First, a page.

For young children, simply reading books with math embedded gets them excited about math.
One Hundred Hungry Ants by Elinor J. Pinczes is about 100 hungry ants who march off to a picnic, in one long line. Then they think they might get there faster if they lined up by 2'1 or 4's or 5's or 10's. They spend so much time lining up that htey get to the picnic too late to eat!
Does your child enjoy a favorite book that has math in it?
Are there some other strategies to use in helping children with math problems?
We started a similar discussion in our Reading & Language Arts group about children's books that relate to math. Check it out at http://community.thinkfinity.org/message/16332#16332.
Interestingly enough, Emily Manning host of our Chatting About Books podcast series just interviewed Taryn Souders, author of Whole-y Cow: Fractions are Fun! I'll have to remember to post here when her episode comes out.
And by the way, I'm also interested in your original question about how children learn to read math problems. I'm thinking of those dreaded word problems that I was always so terrible at. While reading math-related books may help, I have to believe there is some strategy involved in figuring those out.
Hey Bridget! There definitely IS a strategy to solving those pesky word problems.
I wrote a workbook/answer key/video script called MathTacular! 4: Word Problems that helps children develop strategies for how to understand and solve a wide variety of mathematical word problems. Check out the link for some video snippets.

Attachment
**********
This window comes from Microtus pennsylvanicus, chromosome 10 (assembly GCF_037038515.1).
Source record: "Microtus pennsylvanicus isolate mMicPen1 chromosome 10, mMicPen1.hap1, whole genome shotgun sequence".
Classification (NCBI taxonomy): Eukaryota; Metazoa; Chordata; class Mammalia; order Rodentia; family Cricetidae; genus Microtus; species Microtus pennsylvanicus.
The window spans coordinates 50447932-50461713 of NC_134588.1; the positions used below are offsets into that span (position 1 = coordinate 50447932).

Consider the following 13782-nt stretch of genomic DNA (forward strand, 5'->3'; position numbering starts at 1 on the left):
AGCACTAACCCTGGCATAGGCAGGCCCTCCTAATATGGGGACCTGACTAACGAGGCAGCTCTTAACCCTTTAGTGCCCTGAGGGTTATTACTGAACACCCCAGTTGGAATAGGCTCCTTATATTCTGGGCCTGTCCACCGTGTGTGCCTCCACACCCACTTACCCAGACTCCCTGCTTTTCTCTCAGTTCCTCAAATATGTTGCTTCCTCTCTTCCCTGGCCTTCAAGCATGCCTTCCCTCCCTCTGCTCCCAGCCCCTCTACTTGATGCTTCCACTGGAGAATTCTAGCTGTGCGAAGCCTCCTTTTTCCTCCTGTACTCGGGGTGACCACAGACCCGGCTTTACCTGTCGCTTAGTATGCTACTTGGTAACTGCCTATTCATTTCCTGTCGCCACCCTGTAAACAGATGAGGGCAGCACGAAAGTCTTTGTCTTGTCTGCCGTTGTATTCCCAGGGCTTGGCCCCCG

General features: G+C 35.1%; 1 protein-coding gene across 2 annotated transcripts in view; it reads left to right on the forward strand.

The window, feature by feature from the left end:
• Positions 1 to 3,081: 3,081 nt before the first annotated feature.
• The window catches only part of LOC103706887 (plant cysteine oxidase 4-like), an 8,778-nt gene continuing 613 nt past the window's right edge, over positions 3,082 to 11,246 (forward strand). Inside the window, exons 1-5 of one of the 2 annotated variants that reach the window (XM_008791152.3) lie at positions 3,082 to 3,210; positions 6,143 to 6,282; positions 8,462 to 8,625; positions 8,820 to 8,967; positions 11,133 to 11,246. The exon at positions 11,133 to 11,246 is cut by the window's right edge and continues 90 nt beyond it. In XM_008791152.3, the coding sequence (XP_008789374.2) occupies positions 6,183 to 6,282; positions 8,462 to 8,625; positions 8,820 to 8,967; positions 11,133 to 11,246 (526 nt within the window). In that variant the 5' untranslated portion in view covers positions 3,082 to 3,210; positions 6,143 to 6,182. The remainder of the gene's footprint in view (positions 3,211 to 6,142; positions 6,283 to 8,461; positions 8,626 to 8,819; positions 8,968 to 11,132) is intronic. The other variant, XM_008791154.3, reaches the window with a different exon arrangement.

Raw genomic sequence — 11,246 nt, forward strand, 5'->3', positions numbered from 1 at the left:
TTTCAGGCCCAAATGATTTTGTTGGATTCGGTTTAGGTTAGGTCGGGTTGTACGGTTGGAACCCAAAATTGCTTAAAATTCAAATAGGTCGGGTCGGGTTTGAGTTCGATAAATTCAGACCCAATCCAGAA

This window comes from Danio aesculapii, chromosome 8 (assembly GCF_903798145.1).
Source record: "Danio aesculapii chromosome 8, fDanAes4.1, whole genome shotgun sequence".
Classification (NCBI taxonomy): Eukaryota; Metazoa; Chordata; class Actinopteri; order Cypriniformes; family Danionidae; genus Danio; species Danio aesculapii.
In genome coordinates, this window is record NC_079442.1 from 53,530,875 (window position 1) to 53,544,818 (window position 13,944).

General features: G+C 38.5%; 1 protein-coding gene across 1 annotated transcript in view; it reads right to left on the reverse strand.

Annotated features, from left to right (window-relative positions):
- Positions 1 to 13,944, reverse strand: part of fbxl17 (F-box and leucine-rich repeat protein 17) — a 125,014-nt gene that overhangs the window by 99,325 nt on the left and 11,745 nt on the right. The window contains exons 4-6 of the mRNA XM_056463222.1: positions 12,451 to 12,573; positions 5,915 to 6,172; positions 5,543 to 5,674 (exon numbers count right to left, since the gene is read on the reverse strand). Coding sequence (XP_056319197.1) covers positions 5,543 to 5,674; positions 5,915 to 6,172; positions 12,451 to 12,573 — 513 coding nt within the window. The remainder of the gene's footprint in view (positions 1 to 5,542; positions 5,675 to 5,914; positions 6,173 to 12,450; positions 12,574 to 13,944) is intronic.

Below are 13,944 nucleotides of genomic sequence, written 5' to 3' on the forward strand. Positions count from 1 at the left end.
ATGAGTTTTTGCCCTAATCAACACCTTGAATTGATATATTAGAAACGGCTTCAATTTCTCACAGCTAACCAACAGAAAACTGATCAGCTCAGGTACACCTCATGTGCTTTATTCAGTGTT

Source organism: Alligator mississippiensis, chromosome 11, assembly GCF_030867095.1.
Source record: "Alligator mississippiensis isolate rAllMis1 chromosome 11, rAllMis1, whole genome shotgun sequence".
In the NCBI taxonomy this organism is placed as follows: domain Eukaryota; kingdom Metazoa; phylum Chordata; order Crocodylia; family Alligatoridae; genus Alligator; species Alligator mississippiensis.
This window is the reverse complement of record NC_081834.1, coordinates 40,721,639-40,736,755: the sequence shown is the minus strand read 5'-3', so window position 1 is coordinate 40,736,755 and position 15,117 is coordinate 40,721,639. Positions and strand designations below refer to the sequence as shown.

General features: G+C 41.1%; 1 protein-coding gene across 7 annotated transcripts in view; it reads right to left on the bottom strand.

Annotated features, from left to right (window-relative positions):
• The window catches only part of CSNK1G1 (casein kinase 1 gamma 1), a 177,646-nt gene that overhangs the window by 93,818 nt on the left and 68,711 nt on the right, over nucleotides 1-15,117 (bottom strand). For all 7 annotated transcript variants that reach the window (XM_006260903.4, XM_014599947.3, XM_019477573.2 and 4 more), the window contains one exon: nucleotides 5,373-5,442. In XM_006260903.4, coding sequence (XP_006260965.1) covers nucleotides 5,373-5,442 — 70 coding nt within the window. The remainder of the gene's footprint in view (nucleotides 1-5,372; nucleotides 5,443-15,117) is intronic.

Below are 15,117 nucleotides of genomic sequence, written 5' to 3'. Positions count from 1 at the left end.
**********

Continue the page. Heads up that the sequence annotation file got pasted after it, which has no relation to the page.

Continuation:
Excellent point, how do teachers advance a child's ability to read math problems? And how can parents help their children with this very difficult homework issue.
For some, it may be creating a list of phrases in word problems and how they translate into mathematical operations.
Here is a page from Purplemath that elaborates on this idea. It's a handy little guide for parents too.
Translating Word Problems: Keywords - http://www.purplemath.com/modules/translat.htm
A child could keep his/her own list of mathematical phrases grouped by mathematical operation. That could really make them better problem solvers.
Have you seen the website Figure This! Math Challenges for Families produced by the National Council of Teachers of Mathematics?
The site presents a series of math problems designed to create discussion and collaboration between parents and their children. The problems are based around objects and situations with which most students will be familiar. For example, there are questions about how movies make money, how far a paper airplane can fly, and when to buy block ice instead of crushed ice.
Please share your experiences using these challenges with your children.